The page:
Cumberland became a major Western Maryland transportation center upon its connection to the B&O Railroad in 1842 and the completion of the C&O Canal in 1850. These improved transportation routes fostered the explosion of the area's burgeoning coal industry. Cumberland was also Maryland's second largest manufacturing center in the mid-19th century. The community's economic prosperity and growth in population during this period fostered the desire and financial means to construct buildings that conveyed the town's importance and sophistication. The majority of buildings were constructed from1890 to 1920, including major banks, civic buildings, and department stores. The downtown area evolved as a dense collection of large scale buildings, three or more stories tall, and generally brick, with stone, metal or wood decorative trim. Many of these have been altered only minimally, primarily with the replacement of street level signs and entrances. Notable buildings include City Hall, the Bell Tower, Public Safety Building, B'er Chayim Temple, Second National Bank, Third National Bank, Fort Cumberland Hotel, Embassy Theatre and Rosenbaum's Department Store.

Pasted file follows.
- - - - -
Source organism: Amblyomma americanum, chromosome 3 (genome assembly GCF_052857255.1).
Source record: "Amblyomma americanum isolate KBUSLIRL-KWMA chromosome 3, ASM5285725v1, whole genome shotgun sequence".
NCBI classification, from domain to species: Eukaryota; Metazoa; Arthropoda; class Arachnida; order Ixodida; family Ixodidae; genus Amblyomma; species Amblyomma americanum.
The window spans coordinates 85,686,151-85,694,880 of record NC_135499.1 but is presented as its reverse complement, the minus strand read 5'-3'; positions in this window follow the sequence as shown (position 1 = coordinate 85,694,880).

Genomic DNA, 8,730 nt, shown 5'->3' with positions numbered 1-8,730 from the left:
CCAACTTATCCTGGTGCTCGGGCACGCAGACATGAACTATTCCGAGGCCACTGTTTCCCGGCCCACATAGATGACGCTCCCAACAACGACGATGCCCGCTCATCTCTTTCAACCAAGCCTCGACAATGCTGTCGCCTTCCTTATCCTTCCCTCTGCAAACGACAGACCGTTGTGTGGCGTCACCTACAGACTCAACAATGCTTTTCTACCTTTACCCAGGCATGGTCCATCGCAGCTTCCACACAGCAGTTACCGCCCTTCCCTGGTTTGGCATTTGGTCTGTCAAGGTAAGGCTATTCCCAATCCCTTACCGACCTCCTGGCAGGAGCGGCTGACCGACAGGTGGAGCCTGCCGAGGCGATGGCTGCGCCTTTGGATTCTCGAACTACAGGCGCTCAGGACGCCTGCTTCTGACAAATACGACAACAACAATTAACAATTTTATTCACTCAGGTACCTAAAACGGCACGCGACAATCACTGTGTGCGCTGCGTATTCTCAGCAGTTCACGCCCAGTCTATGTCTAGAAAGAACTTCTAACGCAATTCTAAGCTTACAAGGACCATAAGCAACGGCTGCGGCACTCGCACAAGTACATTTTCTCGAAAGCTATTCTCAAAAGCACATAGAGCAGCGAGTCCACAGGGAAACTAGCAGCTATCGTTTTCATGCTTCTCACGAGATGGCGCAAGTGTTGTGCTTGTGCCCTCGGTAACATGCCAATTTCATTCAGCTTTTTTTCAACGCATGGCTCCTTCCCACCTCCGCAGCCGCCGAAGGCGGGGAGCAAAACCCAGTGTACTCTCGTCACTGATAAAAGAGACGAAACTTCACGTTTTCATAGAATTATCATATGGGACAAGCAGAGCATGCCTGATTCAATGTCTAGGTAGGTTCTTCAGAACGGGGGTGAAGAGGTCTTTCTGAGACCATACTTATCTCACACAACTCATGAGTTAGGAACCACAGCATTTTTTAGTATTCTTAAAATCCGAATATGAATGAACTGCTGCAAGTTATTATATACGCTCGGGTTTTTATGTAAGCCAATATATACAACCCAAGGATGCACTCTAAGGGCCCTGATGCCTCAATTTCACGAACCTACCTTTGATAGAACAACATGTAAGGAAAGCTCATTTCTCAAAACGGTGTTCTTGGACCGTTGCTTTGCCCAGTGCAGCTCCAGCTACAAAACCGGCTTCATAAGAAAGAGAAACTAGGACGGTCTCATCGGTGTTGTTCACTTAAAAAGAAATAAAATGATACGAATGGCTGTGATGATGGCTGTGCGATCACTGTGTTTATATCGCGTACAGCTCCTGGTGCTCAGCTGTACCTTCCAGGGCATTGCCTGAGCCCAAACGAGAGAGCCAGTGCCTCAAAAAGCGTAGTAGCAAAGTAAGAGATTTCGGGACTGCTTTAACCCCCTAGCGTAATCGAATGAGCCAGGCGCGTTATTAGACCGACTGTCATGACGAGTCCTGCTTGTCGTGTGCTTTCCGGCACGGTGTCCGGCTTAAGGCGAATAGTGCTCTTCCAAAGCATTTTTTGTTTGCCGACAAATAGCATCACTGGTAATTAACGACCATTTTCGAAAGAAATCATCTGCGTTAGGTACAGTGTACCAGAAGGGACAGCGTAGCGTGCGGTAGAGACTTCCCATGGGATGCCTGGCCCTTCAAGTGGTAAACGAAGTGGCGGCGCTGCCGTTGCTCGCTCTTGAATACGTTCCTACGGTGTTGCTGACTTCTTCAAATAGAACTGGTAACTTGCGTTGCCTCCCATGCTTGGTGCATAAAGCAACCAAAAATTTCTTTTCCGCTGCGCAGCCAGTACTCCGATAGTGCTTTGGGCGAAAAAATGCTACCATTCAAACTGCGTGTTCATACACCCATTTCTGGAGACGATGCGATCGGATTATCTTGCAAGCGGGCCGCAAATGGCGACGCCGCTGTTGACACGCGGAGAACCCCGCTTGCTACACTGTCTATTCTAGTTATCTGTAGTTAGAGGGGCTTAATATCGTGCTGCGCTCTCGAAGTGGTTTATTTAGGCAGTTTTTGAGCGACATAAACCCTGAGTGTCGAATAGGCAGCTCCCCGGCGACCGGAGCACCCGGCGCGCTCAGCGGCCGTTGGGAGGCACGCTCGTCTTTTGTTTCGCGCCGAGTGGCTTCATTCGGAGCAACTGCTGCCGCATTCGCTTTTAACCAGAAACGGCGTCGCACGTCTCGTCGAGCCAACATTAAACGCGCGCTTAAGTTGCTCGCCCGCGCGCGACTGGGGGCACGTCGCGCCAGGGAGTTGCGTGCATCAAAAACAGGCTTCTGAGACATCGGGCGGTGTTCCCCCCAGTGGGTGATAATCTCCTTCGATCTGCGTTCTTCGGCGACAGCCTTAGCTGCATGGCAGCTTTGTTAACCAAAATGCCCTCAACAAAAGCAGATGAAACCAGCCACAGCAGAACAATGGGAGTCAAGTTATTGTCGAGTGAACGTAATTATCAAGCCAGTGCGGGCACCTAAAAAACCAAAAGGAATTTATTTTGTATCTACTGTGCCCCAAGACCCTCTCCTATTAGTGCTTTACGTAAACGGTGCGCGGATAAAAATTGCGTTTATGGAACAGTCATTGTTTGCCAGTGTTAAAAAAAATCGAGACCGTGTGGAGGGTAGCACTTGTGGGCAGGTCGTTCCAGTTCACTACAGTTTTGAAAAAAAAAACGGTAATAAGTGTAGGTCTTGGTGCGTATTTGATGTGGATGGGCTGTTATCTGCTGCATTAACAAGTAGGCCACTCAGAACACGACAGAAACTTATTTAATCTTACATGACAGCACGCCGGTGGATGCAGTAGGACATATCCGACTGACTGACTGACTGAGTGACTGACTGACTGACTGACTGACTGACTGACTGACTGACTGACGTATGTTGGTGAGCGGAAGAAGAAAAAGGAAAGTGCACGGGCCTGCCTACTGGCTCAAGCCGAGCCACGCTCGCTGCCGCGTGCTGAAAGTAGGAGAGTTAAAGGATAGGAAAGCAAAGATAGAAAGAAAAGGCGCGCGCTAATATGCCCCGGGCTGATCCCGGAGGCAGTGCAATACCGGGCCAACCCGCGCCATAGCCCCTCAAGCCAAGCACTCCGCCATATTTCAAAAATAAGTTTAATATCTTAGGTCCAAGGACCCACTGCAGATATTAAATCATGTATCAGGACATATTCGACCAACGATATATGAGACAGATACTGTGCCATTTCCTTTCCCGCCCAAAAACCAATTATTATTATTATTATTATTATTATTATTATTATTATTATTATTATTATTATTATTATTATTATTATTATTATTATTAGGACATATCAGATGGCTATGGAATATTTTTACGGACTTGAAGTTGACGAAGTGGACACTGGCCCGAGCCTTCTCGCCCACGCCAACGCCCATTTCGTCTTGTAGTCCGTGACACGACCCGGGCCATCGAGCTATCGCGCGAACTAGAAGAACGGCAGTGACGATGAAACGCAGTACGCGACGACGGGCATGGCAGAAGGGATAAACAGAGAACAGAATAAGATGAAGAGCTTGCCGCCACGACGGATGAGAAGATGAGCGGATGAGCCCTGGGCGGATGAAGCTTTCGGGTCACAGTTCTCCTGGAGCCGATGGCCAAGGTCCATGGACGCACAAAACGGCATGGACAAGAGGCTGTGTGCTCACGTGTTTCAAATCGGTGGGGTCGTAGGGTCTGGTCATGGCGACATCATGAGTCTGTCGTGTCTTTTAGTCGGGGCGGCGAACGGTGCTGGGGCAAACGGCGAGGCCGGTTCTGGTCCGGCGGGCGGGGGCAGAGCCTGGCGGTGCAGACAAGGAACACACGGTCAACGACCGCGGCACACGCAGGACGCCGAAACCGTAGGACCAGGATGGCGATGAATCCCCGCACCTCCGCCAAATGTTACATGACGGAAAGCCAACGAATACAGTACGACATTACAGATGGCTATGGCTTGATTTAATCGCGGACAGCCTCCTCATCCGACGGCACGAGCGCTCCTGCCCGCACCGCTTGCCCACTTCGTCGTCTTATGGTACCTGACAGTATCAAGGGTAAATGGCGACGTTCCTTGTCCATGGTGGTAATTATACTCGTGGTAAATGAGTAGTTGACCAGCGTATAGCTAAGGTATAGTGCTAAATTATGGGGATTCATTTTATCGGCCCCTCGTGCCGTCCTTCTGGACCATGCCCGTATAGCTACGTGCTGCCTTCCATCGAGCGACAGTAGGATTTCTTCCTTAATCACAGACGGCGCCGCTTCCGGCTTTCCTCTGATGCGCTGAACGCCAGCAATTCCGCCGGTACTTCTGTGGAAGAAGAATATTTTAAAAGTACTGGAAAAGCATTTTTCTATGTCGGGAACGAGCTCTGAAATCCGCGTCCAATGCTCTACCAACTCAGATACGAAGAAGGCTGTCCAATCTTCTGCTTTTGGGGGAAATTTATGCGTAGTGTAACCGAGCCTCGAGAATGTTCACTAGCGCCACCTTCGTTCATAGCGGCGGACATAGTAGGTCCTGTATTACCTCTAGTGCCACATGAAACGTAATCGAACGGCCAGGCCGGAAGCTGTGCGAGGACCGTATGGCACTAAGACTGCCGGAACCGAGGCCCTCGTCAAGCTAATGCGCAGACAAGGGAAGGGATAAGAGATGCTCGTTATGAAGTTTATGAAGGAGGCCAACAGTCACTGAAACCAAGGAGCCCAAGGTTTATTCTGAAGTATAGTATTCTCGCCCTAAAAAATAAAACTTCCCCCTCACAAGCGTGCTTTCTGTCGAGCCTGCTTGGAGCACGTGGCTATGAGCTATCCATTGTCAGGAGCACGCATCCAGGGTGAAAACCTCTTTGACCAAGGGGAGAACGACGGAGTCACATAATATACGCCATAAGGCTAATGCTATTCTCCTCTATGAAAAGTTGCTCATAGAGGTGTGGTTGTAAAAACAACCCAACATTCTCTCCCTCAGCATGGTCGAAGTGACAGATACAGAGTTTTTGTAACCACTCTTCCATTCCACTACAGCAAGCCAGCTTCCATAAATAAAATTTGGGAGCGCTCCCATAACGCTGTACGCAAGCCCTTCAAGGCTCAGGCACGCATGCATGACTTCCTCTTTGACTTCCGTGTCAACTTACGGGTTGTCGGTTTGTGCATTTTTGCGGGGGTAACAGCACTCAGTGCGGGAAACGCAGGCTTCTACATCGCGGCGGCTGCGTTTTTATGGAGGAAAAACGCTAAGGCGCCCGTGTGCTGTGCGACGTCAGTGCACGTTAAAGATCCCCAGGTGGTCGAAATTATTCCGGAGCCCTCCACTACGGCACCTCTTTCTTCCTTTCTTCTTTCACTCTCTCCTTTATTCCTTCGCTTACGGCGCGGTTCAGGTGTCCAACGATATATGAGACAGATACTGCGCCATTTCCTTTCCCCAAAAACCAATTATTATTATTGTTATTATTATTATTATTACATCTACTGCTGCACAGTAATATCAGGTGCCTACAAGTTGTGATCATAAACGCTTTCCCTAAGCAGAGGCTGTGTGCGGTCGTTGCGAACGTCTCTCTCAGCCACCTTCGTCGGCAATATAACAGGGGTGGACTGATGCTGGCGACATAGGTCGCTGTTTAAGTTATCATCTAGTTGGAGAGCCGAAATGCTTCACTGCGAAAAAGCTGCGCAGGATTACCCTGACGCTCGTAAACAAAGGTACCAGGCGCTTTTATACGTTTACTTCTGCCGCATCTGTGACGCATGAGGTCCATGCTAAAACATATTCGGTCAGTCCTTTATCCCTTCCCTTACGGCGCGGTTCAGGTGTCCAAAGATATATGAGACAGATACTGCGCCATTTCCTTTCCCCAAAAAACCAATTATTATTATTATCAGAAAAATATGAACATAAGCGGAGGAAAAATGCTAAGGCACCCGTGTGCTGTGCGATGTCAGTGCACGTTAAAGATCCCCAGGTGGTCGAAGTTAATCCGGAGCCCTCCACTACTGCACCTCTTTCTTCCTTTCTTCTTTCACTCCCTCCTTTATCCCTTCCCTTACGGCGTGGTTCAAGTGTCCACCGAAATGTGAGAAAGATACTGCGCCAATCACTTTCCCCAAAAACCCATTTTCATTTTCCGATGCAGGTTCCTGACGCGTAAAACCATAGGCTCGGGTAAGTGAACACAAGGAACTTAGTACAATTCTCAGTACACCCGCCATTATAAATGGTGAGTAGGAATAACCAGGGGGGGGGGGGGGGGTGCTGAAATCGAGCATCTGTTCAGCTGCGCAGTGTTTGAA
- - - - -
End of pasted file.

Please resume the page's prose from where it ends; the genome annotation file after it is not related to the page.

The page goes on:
In the late 1970s, Baltimore Street was paved with bricks and became a pedestrian mall. Two buildings, 42-46 Baltimore Street and 118 Baltimore Street were successfully restored in the 1980s utilizing the Federal historic preservation tax credit. In 1997, the district was recognized as a Main Street Maryland community.
The heart of the Downtown Cumberland Historic District is the intersection of Baltimore and Centre Sts., bounded by their intersections with Bedford St. to the north, George St. on the east, Harrison St. to the south, and the Western Maryland railroad tracks to the west. Most of the buildings are either commercial or civic and are open to the public during normal business hours. Motorcoach tours and carriage rides through the district can be arranged through Westmar Tours at 301-777-0293 or 1-800-336-7963.